Jaijeet Bhattacharya, president of Centre for Digital Economy and Policy Research, says the tariff increase will lower consumption of digital services such as video watching, which would then impact the digital industries in terms of advertisement revenues and other associated revenue flows. “The hike is coming at an inopportune time when the economy is already under stress,” says Bhattacharya. Since data usage and communication are the bloodline of the economy, higher tariffs will have a ripple effect on other industries. Many business models built on the presumption of lower costs of data and communication will need to transform.
Past calculations on data traffic may go for a six. As per a report by Ericsson, a Swedish firm, mobile data traffic per month in India is expected to increase at a compound annual growth rate of 23 per cent—from 4.6 exabytes (EB) in 2018 to 16 EB by 2024. Total smartphone subscribers will reach 1.1 billion by 2024, and mobile broadband subscriptions will grow from 610 million in 2018 to 1.25 billion in 2024. The 2019 Mary Meeker report on internet trends says the annual data usage of Reliance Jio was 17-18 EB in 2018—twice the figure for 2017, thanks to low tariffs.
A telecom expert on condition of anonymity says rural India has just begun to consume significant data and was rapidly getting connected, thanks to the cheapest traffic in the world. This led to new business models. However, with the increase in tariffs, the adoption of data and commUNIcation in rural India will slow down in a perceptible manner and impact livelihoods.
Even consumers who may be willing to pay more for voice and data have crucial questions to ask. Nitin Sharma, a bank employee in Delhi, says India has one of the worst telecom networks. Call drops are increasing and data is becoming slower despite the introduction of 4G. “Why should we pay more for such pathetic services? Companies should improve services before hiking tariffs,” he says. Archit Kashyap, who works with an MNC retail outlet, agrees. “The government should have intervened to ensure competition in the market,” he adds.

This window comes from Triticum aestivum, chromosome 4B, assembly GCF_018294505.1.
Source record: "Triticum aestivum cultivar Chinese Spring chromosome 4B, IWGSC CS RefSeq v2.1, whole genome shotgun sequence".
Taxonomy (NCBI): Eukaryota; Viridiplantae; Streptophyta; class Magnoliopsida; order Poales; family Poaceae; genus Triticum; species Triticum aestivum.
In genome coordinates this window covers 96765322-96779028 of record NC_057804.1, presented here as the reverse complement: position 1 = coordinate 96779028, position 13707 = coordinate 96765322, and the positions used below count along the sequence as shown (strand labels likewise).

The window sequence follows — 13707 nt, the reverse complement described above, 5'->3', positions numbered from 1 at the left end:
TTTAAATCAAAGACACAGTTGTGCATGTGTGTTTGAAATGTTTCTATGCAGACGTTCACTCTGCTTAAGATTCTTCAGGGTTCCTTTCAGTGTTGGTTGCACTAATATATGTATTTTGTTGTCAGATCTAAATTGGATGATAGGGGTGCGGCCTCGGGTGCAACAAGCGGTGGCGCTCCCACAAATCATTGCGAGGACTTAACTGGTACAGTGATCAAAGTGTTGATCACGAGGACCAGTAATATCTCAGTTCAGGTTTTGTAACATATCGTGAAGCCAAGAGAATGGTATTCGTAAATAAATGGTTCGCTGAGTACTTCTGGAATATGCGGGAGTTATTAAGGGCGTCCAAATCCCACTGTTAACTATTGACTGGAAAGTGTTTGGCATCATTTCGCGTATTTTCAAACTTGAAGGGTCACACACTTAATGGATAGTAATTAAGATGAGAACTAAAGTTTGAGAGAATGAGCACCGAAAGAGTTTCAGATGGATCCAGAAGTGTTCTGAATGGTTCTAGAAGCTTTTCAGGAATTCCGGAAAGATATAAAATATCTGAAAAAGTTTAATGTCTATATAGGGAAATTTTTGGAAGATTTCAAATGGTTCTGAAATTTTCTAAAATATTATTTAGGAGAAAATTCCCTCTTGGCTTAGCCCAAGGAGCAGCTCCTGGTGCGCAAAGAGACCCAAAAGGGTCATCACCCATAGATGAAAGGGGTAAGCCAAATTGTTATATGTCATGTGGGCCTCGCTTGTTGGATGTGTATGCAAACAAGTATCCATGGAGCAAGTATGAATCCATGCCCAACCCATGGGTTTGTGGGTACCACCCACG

Notably, the Modi-led government has justified the idea of just two-three players in the telecom sector, calling it a normal phenomenon. This is why it has gone out of the way to help the bleeding telcos without attracting charges of favouritism. The only company that stays immune from these crises is the three-year-old Reliance Jio, which didn’t exist during the AGR period.
Established in 2016, Reliance Jio never intended to be a traditional telecom company, but always aimed at the digital industry. It acquired stakes in 18 companies from July 2016 to August 2019 across AI, media, entertainment, software, logistics and music streaming. The company acquired customers by going brisk on distribution of SIM cards using just Aadhaar biometric verification, besides free data and voice calls. Across-the-board tariff hikes by all the telcos will shake up its strategies too. In the future, expect the top three operators to go different ways. They may devise new and innovative plans to extract more from each subscriber, even at the risk of lower number of subscribers. One of them may become a niche player. But these are in the realm of possibilities and probabilities.